In Baseball: The Golden Age, Harold Seymour and Dorothy Seymour Mills explore the glorious era when the game truly captured the American imagination, with such legendary figures as Babe Ruth and Ty Cobb in the spotlight.
Beginning with the formation of the two major leagues in 1903, when baseball officially entered its "golden age" of popularity, the authors examine the changes in the organization of professional baseball--from an unwieldy three-man commission to the strong one-man rule of Judge Kenesaw Mountain Landis. They depicts how the play on the field shifted from the low-scoring, pitcher-dominated game of the "dead ball" era before World War I to the higher scoring of the 1920's "lively ball" era, with emphasis on home runs, best exemplified by the exploits of Babe Ruth.
Note: On August 2, 2010, Oxford University Press made public that it would credit Dorothy Seymour Mills as co-author of the three baseball histories previously "authored" solely by her late husband, Harold Seymour. The Seymours collaborated on Baseball: The Early Years (1960), Baseball: The Golden Age (1971) and Baseball: The People's Game (1991).
"Seymour's books remain the most entertaining and informative histories about baseball's position in American culture."--H. Gehrig Coleman, University of Texas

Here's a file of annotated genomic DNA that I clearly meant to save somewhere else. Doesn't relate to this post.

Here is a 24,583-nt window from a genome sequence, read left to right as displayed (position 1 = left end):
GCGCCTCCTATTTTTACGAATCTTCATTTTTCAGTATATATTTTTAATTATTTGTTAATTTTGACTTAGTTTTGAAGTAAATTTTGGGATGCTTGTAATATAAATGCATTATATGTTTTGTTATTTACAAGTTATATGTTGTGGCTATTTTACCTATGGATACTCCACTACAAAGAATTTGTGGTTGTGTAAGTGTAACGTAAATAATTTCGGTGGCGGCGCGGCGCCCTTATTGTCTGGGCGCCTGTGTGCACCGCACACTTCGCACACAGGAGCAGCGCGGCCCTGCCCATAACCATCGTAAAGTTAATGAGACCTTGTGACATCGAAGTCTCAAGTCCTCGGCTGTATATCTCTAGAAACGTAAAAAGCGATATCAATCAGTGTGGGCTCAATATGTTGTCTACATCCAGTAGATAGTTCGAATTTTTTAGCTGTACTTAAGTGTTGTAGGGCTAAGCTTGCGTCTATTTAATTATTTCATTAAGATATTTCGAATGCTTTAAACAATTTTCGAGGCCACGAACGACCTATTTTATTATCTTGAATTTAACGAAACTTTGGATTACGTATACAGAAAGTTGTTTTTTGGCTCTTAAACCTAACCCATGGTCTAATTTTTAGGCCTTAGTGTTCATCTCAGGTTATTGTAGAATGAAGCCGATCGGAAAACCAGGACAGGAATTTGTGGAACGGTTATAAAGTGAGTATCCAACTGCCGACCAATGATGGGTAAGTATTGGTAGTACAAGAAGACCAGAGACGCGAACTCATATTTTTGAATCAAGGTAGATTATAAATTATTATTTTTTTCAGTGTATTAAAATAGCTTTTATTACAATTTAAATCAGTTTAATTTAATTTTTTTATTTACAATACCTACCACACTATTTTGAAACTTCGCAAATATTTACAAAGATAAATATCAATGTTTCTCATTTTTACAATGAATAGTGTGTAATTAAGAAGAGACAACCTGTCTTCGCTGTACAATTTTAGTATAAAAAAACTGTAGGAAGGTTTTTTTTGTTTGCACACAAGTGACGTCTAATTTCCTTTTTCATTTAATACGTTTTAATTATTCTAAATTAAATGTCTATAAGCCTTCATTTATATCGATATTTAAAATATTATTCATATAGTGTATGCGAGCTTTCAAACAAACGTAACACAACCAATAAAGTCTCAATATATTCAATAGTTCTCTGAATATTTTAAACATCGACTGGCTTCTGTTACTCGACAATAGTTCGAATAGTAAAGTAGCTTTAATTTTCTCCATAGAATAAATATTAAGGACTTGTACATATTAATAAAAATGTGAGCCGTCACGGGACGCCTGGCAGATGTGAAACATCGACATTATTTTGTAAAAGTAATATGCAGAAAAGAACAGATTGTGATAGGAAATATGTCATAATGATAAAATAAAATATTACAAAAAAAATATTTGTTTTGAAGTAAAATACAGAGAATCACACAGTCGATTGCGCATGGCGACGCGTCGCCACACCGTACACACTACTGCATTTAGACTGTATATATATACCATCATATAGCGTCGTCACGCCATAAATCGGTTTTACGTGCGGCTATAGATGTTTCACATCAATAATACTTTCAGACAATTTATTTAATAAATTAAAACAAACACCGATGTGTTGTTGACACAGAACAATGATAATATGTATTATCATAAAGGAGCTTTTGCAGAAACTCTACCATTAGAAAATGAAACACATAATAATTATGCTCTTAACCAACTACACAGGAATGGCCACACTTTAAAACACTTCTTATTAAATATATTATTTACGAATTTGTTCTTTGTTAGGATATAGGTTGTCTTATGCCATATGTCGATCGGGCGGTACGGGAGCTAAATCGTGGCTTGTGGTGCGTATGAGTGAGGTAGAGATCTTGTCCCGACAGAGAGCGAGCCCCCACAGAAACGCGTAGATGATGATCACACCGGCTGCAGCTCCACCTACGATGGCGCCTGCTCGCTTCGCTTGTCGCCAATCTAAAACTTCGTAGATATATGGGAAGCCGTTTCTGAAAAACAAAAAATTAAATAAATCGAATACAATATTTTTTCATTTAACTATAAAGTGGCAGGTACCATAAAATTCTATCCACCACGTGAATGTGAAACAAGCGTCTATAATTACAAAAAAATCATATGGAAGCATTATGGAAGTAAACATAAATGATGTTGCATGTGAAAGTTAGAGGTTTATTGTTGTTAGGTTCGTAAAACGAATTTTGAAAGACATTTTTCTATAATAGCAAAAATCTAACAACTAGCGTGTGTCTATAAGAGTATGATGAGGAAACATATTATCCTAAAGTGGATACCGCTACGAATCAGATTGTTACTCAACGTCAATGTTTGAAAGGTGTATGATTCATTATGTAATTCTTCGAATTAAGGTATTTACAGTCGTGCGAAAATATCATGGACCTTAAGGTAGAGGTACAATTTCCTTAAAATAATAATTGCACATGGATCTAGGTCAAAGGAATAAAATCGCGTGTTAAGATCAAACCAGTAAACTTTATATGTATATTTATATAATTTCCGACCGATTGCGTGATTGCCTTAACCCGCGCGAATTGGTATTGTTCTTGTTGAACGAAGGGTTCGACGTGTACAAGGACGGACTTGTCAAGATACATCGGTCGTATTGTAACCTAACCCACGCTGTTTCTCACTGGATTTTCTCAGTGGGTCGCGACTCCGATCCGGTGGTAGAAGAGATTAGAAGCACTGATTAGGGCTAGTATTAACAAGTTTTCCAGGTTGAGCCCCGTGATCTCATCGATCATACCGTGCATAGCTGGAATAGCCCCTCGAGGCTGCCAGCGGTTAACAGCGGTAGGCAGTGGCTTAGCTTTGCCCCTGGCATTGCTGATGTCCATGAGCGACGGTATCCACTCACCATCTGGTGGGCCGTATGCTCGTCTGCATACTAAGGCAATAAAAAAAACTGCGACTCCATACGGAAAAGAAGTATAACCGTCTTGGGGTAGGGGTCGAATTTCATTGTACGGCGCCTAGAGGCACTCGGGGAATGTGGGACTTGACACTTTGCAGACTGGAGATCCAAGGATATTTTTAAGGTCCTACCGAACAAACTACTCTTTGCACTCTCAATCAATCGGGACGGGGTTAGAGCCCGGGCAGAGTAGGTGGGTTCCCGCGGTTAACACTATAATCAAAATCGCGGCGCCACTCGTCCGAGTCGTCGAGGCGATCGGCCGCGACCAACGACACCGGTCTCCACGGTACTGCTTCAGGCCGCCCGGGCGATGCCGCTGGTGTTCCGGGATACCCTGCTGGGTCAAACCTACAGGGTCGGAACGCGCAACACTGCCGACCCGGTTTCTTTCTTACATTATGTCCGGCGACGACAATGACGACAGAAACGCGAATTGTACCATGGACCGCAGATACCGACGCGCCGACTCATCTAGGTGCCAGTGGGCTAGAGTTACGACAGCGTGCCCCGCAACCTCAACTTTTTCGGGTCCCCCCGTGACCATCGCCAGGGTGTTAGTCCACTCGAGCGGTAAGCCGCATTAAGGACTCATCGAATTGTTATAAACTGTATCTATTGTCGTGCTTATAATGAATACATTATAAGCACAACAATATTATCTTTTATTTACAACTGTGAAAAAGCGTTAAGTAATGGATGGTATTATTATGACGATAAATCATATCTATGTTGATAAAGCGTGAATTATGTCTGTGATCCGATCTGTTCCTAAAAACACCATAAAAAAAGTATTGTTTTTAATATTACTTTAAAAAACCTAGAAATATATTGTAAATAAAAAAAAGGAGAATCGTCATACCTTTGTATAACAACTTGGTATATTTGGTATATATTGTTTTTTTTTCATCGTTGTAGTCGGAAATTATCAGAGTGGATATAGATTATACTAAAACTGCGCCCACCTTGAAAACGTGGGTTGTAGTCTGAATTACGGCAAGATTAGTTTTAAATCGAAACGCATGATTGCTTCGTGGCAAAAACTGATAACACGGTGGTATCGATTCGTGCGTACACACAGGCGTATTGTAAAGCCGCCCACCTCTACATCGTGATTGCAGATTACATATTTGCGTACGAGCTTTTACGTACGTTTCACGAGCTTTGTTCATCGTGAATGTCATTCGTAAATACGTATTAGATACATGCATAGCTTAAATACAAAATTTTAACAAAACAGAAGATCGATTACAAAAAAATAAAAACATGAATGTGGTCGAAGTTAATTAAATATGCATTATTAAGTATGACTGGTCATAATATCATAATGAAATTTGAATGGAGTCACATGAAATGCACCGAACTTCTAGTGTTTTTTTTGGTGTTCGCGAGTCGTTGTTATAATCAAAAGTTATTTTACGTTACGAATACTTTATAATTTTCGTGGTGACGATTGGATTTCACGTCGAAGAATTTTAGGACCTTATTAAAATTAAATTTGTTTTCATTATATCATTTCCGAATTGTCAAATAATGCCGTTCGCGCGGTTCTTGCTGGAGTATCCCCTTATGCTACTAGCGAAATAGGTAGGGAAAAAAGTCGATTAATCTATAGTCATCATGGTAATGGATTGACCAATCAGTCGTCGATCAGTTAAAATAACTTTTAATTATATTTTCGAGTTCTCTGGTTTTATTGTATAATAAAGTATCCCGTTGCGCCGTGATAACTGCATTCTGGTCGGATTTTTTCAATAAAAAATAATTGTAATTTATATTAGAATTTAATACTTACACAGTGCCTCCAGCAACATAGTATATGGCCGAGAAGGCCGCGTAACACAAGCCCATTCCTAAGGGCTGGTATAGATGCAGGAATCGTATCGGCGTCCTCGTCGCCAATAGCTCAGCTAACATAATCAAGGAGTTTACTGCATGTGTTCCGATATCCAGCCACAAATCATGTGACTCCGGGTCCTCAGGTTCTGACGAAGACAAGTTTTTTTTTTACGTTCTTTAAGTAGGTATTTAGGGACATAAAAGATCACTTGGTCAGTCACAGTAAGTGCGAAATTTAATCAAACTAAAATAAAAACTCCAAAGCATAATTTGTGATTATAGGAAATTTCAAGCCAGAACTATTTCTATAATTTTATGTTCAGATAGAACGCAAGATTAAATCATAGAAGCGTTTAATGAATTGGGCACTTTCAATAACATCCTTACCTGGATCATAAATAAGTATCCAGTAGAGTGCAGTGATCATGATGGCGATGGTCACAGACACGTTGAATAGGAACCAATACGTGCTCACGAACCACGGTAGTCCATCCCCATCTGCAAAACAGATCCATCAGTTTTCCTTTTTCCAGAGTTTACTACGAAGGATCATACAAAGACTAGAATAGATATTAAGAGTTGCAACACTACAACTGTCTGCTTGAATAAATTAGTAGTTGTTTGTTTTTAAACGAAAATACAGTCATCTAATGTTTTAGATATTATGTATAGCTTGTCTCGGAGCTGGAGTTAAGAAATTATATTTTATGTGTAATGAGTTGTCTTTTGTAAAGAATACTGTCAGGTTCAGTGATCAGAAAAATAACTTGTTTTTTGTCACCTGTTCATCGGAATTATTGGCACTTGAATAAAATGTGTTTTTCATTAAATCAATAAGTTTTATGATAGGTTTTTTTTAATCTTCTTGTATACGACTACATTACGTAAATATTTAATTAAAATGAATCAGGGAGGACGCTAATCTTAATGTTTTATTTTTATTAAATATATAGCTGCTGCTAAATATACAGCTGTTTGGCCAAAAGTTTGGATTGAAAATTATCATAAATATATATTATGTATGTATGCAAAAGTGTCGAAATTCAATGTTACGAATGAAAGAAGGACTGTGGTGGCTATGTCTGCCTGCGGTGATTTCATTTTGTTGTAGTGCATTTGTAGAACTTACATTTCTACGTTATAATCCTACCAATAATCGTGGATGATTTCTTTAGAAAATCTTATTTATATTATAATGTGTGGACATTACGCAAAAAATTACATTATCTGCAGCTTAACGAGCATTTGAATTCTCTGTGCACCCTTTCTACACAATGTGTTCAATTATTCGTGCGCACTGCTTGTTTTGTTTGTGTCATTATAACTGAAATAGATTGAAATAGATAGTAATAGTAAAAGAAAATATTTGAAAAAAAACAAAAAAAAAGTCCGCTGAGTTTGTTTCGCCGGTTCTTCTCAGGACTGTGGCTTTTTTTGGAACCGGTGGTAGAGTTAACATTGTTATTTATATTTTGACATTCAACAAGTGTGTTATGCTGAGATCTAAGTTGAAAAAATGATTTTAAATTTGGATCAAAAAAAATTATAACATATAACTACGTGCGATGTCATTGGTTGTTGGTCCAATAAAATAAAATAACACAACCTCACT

Praise for Volume II:
"Will grip every American who has invested part of his youth and dreams in the sport, and it will inform everyone else who is interested in an American phenomenon as native as apple pie."--The New York Times
"Noteworthy for its thoroughness and for the way its author relates the sport to American life....Seymour has an eye for humorous detail."--Publishers Weekly
"[A] splendidly researched baseball history."--Business Week
"Sports historians will welcome [this volume] as a contribution to our growing knowledge of American baseball."--Journal of American History
"With devastating documentation [Seymour] portrays the contrast between the beauty of the game on the field and widespread dishonesty off it."--The New Republic